Wanna be like Mike? Start by growing your assets exponentially…after you retire. How MJ changed the game, again, becoming basketball’s first (and probably last) billionaire.
By Kyle Magin
The following May 2012 Twitter exchange is important:
@drake: the first million is the hardest.
@boonepickens: The first billion is a helluva lot harder
Yep, that was Canadian rapper Drake getting RT’ed by Oklahoma State’s Phil Knight, oil billionaire T. Boone Pickens. The latter brought an all-time serving of humble pie.
Setting aside the bizarreness of that exchange three years on—T. Boone Pickens followed (follows?) Drake—it’s interesting to note its relevance to professional basketball, which just saw its first ex-player make the world’s roll call of billionaires.
Michael Jordan broke the billion-dollar barrier for the first time last year according to Forbes, and he may be the last player ever to do so*.
It’s weird to remember that MJ came up in a totally different era than the one he effectively fathered, where $100 million contracts are plentiful in the National Basketball Association. His image on everything from sneakers to soft drinks, his iconic Jumpman logo (which made $2.2 billion for Knight’s Nike last year alone), IMAX and Hollywood movies starring his likeness and decades of Hanes commercials have been synonymous with Jordan for as long as my 30-year-old’s memory stretches back.
Even during that run, though, Jordan was underpaid (in the market-value sense) for actually playing basketball. Jordan returned to basketball from baseball at the end of the 1995 season making $3.8 million—placing him squarely outside of the top 15 salaries in the league even at the peak of his powers. This owed to a contract he signed in the 1980s, before the NBA had emerged to become the global marketing powerhouse it was after the Dream Team and cable TV deals. In fact, only in Chicago Bulls owner Jerry Reinsdorf’s two make-good years for his star from 1996-1998 (MJ made $63 million during that time) was Jordan the league’s top earner. Even then, upstarts like Kevin Garnett (then 20) were on his heels—Garnett signed basketball’s first $100 million contract in Jordan’s last year with the Bulls.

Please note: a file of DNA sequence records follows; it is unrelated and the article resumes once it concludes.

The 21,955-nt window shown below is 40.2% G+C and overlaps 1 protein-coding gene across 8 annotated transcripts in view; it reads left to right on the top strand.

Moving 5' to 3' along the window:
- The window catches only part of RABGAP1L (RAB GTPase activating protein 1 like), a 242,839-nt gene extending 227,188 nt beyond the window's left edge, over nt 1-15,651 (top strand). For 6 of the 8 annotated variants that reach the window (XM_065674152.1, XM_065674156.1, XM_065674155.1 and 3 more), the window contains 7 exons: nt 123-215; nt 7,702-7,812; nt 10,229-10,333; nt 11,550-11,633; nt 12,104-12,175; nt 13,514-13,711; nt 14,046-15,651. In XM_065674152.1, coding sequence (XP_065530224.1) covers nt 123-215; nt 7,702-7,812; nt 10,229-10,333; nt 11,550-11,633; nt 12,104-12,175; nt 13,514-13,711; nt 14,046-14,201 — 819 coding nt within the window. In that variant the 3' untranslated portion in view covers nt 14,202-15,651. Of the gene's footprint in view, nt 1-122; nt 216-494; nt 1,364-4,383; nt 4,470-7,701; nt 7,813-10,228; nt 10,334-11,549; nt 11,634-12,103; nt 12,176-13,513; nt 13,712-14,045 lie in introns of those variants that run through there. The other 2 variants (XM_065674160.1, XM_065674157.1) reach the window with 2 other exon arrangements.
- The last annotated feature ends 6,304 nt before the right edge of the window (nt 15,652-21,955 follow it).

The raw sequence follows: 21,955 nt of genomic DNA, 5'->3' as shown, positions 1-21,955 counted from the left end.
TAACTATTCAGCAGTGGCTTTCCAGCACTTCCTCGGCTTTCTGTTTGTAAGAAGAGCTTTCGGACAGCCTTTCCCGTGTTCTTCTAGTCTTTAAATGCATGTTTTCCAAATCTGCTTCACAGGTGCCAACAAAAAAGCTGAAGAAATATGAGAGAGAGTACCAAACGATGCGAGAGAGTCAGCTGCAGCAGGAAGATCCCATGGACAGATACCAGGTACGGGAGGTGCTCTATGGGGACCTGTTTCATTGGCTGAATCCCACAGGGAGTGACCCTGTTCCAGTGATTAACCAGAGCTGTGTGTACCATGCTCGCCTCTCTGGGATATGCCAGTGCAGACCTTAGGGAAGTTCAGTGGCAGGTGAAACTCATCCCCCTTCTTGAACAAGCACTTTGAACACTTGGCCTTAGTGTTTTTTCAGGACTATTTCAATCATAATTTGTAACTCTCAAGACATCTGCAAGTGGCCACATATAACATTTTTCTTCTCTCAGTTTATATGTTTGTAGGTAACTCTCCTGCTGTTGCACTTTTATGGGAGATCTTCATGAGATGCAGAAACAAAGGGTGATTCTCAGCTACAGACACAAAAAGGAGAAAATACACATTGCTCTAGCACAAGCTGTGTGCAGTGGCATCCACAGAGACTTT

Both of his Washington Wizards seasons saw His Airness take home just more than a million a pop for his playing services. In fact, throw out his 96-97 and 97-98 seasons and Jordan took home just more than $27 million over the course of his playing career, or roughly half of what Eric Snow walked away with in on-court dollars.
This history lesson is important for the future. LeBron James was worth $200 million between Nike and the Cavaliers alone before he stepped on the court in 2003 at age 18. Last year’s No. 1 overall pick, Andre Wiggins, will make $25 million on his first contract. With players making so much off basketball alone one has to question whether their inner businessmen will be hungry enough for reach for as much outside of basketball as MJ did, or to grow their fortunes as ruthlessly he did.
What MJ did to make himself a billionaire isn’t easy. Even with an army of lawyers and agents there are a lot of up-front costs to buying into something like the Charlotte Bobcats and all the attendant headaches. You can be sure that even having a small hand in managing Nike’s global distribution chain is no walk in the park**. Make no mistake—even without 96-98, Jordan would have been a very wealthy man for the remainder of his life.
But he kept pushing himself into meeting after meeting, deal after deal even after a physically punishing career. It’s an incremental accumulation as compared to a few massive paydays from your team and the folks in Beaverton. You have to want the fight, badly, to keep going after signing on for nine-figures as a 21-year old. You have to delay gratification and be willing to beat the bricks long after your knees give out and a Caribbean vacation on some random Tuesday is always an option. I’m not saying it’ll never happen, but why keep chasing once you’ve won generational wealth?
That first billion is the toughest.
*at least while a billion still means what it does today, inflation being what it is.
**Though it’s probably easier being on Jordan’s end of the equation as opposed to, say, an 11-year-old in Asia.